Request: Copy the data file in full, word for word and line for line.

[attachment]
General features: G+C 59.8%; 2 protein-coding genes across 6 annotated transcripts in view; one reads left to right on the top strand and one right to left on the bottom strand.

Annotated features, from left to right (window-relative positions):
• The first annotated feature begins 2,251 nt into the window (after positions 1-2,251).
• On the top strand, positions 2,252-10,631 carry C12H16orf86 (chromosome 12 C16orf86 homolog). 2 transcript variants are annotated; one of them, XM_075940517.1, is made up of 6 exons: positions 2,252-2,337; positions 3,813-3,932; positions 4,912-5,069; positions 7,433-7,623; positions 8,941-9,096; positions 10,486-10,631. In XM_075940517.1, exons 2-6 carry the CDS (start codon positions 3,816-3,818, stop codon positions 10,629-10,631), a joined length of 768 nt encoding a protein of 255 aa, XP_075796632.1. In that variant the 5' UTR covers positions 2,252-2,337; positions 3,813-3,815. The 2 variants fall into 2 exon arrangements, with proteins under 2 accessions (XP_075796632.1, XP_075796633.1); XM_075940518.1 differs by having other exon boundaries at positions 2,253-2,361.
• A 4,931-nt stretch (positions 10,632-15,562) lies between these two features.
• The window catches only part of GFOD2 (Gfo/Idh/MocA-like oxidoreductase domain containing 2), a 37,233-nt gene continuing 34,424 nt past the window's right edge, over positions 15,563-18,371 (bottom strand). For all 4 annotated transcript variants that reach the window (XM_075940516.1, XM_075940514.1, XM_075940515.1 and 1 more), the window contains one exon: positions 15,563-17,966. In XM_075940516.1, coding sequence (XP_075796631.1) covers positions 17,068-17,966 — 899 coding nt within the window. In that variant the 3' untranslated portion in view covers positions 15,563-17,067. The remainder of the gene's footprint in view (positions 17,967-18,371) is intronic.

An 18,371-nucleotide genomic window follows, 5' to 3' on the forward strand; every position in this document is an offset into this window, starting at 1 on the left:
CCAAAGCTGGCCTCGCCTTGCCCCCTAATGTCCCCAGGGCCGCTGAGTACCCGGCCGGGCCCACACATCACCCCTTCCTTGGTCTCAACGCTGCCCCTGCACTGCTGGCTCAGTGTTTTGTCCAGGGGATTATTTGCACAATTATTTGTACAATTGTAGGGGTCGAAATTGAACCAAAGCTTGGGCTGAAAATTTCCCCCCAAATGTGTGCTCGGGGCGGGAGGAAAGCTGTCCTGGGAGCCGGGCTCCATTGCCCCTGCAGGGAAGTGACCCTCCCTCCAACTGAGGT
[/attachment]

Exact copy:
General features: G+C 59.8%; 2 protein-coding genes across 6 annotated transcripts in view; one reads left to right on the top strand and one right to left on the bottom strand.

Annotated features, from left to right (window-relative positions):
• The first annotated feature begins 2,251 nt into the window (after positions 1-2,251).
• On the top strand, positions 2,252-10,631 carry C12H16orf86 (chromosome 12 C16orf86 homolog). 2 transcript variants are annotated; one of them, XM_075940517.1, is made up of 6 exons: positions 2,252-2,337; positions 3,813-3,932; positions 4,912-5,069; positions 7,433-7,623; positions 8,941-9,096; positions 10,486-10,631. In XM_075940517.1, exons 2-6 carry the CDS (start codon positions 3,816-3,818, stop codon positions 10,629-10,631), a joined length of 768 nt encoding a protein of 255 aa, XP_075796632.1. In that variant the 5' UTR covers positions 2,252-2,337; positions 3,813-3,815. The 2 variants fall into 2 exon arrangements, with proteins under 2 accessions (XP_075796632.1, XP_075796633.1); XM_075940518.1 differs by having other exon boundaries at positions 2,253-2,361.
• A 4,931-nt stretch (positions 10,632-15,562) lies between these two features.
• The window catches only part of GFOD2 (Gfo/Idh/MocA-like oxidoreductase domain containing 2), a 37,233-nt gene continuing 34,424 nt past the window's right edge, over positions 15,563-18,371 (bottom strand). For all 4 annotated transcript variants that reach the window (XM_075940516.1, XM_075940514.1, XM_075940515.1 and 1 more), the window contains one exon: positions 15,563-17,966. In XM_075940516.1, coding sequence (XP_075796631.1) covers positions 17,068-17,966 — 899 coding nt within the window. In that variant the 3' untranslated portion in view covers positions 15,563-17,067. The remainder of the gene's footprint in view (positions 17,967-18,371) is intronic.

An 18,371-nucleotide genomic window follows, 5' to 3' on the forward strand; every position in this document is an offset into this window, starting at 1 on the left:
CCAAAGCTGGCCTCGCCTTGCCCCCTAATGTCCCCAGGGCCGCTGAGTACCCGGCCGGGCCCACACATCACCCCTTCCTTGGTCTCAACGCTGCCCCTGCACTGCTGGCTCAGTGTTTTGTCCAGGGGATTATTTGCACAATTATTTGTACAATTGTAGGGGTCGAAATTGAACCAAAGCTTGGGCTGAAAATTTCCCCCCAAATGTGTGCTCGGGGCGGGAGGAAAGCTGTCCTGGGAGCCGGGCTCCATTGCCCCTGCAGGGAAGTGACCCTCCCTCCAACTGAGGT